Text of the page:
New York’s 421-a Tax Exemption Program Re-Established in 2018 Budget Act
- Apr 28, 2017
Included in New York State’s enacted FY 2018 budget is a provision that revives the §421-a Tax Exemption Program, now called the Affordable New York Housing Program. The Affordable New York Housing Program gives developers of certain new residential buildings a tax break from New York City real property tax if they meet certain conditions. The program will likely generate an increase in the construction of affordable housing units.
In general, buildings with 6 or more dwelling units starting construction after January 1, 2016, and prior to June 15, 2022 that complete construction before June 15, 2026 may be eligible for the program. In certain cases, projects may be eligible even if they started construction before January 1, 2016.
Owners of buildings may elect from a list of 7 different affordability requirement options. The affordability requirements essentially outline how many units of a project have to be occupied by people who make certain incomes. The options differ based, in part, on the income of the building’s tenants, the percentage of the building units occupied by tenants with certain incomes and governmental assistance the building may be receiving.
In a significant change from the previous program, developers may be obligated to comply with a wage requirement as well. The wage requirement requires developers of buildings with 300 or more rental units located in so-called “enhanced affordability areas” (the legislation explains “enhanced affordability areas” as precise areas located in parts of Manhattan, Queens and Brooklyn) to pay construction workers $45 an hour or $60 dollars an hour, depending on where the project is located. Projects outside the enhanced affordability areas may be able to opt in to receive benefits.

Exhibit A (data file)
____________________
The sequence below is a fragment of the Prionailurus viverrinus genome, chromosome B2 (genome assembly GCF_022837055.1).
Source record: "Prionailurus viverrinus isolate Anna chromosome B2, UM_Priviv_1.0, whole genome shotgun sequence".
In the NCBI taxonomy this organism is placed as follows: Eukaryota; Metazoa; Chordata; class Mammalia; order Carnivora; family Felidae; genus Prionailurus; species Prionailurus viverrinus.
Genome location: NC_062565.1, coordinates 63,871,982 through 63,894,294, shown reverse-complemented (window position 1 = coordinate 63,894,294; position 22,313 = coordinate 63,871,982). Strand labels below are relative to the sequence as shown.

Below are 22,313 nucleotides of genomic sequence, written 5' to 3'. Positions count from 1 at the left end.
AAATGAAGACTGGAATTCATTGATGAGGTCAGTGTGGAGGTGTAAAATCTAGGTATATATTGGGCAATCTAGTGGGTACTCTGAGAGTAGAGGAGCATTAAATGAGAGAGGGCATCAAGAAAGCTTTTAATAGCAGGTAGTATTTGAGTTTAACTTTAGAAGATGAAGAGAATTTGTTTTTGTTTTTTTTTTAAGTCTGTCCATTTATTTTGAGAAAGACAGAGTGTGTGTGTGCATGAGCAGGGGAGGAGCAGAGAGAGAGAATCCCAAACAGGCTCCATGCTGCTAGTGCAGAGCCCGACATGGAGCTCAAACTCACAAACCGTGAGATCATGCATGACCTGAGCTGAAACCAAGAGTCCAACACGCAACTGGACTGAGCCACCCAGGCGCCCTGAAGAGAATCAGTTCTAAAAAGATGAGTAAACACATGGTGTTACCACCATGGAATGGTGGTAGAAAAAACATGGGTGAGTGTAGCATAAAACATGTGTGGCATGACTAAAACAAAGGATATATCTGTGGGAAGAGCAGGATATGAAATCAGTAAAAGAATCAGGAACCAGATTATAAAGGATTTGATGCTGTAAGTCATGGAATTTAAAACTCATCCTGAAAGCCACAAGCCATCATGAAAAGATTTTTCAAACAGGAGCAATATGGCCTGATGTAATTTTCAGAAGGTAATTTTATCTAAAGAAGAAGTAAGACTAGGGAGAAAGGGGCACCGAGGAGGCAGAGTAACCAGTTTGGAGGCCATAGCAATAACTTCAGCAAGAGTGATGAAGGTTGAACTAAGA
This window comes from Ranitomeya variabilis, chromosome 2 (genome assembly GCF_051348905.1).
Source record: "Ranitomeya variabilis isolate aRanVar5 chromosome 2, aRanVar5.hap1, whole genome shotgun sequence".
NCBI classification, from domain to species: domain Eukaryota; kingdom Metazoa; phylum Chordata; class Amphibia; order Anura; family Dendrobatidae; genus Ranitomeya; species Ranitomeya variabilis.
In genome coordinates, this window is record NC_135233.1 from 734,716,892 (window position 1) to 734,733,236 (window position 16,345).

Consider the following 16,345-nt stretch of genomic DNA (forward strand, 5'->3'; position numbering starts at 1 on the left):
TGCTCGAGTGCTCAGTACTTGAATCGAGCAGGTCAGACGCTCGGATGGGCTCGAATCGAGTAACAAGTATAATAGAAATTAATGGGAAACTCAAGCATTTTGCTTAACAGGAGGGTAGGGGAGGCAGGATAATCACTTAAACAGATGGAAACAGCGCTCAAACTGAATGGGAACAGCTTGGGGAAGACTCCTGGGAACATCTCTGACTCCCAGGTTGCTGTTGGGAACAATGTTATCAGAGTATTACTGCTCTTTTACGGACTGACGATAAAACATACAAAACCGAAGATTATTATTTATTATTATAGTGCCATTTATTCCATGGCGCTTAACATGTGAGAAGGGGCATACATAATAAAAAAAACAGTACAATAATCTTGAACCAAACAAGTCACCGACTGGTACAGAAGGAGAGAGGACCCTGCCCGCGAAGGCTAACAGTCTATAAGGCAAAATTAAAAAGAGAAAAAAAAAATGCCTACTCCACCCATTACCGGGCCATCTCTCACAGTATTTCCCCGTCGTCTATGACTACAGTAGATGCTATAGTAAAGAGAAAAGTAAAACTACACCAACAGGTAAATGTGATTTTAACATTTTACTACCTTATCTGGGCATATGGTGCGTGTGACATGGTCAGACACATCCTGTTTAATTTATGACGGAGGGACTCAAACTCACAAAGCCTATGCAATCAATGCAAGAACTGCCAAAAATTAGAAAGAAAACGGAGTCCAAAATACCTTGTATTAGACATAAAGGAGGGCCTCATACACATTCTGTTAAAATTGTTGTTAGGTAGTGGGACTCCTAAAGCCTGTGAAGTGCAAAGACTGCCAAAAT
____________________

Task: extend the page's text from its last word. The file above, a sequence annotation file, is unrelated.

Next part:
Although the program requires compliance with multiple regulations, the benefits can be very lucrative for developers. Under the updated program, qualified projects may receive an “enhanced 35-year benefit” which allows a 100% exemption from New York City real property tax for the construction period and a 100% exemption from New York City real property tax for the next 35 years.
Other projects can qualify for a “35-year benefit” which allows for a 100% exemption for the construction period, a 100% exemption for the first 25 years and a partial exemption for the remaining 10 years, calculated based on the percentage of the affordable units in the project. In addition, homeownership projects (meaning condominiums and cooperatives not located in Manhattan with less than 35 units) that qualify for the program may receive a 20-year benefit. A 20-year benefit allows for a 100% exemption for the construction period, a 100% exemption for the first 14 years and a 25% exemption for the remaining six years.
This provision takes effect immediately, with parts in full force and effect on or after January 1, 2016.
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Richard J. Shapiro
Richard Shapiro, Tax Director and member of EisnerAmper Financial Services Group, has more than 40 years' experience in federal income taxation, including the taxation of financial instruments and transactions, both domestic and international.
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